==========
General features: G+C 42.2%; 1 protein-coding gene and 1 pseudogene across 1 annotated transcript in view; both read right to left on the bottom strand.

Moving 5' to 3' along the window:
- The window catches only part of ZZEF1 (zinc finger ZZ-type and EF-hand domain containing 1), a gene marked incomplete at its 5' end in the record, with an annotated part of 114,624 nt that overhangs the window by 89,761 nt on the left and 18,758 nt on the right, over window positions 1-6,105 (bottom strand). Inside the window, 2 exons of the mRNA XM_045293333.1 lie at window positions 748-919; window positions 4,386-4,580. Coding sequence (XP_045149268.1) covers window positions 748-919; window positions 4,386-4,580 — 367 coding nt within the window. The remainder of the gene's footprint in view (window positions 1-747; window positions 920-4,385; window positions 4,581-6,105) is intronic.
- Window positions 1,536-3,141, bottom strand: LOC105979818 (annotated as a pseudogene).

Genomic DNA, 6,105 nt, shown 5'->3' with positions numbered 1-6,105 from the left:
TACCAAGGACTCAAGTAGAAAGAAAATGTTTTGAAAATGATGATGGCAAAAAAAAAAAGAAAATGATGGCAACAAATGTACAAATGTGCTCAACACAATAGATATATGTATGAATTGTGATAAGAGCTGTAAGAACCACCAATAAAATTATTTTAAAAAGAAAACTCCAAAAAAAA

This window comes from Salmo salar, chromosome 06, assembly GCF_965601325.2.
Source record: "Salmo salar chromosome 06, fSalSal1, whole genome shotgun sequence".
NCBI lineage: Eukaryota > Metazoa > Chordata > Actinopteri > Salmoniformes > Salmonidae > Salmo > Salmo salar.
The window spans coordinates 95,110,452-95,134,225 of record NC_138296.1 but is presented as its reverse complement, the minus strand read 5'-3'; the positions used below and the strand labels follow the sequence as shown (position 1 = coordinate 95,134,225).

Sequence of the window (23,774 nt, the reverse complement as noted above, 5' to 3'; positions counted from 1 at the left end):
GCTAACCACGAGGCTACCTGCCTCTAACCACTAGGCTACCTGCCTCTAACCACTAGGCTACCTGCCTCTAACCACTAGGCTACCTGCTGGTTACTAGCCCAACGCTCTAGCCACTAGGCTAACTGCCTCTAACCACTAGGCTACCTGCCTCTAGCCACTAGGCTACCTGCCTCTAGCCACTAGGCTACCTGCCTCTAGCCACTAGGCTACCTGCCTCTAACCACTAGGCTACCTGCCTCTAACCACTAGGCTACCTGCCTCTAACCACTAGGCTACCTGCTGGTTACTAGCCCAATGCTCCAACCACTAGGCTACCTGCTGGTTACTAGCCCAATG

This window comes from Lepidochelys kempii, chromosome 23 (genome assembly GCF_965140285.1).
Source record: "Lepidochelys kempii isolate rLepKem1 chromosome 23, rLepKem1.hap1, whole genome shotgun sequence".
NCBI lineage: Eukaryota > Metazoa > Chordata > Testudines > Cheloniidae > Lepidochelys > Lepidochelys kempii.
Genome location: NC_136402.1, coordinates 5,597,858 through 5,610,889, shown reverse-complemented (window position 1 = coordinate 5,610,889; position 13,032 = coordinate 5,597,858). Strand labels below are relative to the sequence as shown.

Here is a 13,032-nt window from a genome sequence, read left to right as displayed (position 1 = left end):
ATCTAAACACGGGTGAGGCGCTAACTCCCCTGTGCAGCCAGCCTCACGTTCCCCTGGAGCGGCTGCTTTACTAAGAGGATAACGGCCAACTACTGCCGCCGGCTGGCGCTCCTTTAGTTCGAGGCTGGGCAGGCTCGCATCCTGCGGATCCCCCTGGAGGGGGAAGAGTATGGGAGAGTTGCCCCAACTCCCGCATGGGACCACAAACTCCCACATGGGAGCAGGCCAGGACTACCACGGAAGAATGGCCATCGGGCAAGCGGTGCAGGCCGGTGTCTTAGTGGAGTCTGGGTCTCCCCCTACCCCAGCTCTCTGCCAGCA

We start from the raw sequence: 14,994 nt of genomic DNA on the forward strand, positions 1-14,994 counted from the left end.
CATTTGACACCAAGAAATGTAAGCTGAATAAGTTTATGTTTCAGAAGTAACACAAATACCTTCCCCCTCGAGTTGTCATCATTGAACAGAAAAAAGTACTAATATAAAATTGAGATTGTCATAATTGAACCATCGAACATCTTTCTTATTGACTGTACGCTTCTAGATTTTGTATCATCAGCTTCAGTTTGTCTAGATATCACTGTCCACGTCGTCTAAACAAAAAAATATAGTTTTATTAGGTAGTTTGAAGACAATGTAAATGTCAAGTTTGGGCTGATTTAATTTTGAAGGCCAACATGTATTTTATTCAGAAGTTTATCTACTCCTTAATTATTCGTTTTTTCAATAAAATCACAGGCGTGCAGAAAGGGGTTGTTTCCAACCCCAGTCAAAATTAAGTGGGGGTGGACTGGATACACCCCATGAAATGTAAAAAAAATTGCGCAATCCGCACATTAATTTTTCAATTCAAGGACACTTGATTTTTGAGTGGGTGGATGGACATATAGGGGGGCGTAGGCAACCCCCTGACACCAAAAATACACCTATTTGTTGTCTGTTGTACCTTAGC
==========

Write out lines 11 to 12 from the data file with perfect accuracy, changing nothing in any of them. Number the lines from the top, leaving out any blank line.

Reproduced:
Sequence of the window (23,774 nt, the reverse complement as noted above, 5' to 3'; positions counted from 1 at the left end):
GCTAACCACGAGGCTACCTGCCTCTAACCACTAGGCTACCTGCCTCTAACCACTAGGCTACCTGCCTCTAACCACTAGGCTACCTGCTGGTTACTAGCCCAACGCTCTAGCCACTAGGCTAACTGCCTCTAACCACTAGGCTACCTGCCTCTAGCCACTAGGCTACCTGCCTCTAGCCACTAGGCTACCTGCCTCTAGCCACTAGGCTACCTGCCTCTAACCACTAGGCTACCTGCCTCTAACCACTAGGCTACCTGCCTCTAACCACTAGGCTACCTGCTGGTTACTAGCCCAATGCTCCAACCACTAGGCTACCTGCTGGTTACTAGCCCAATG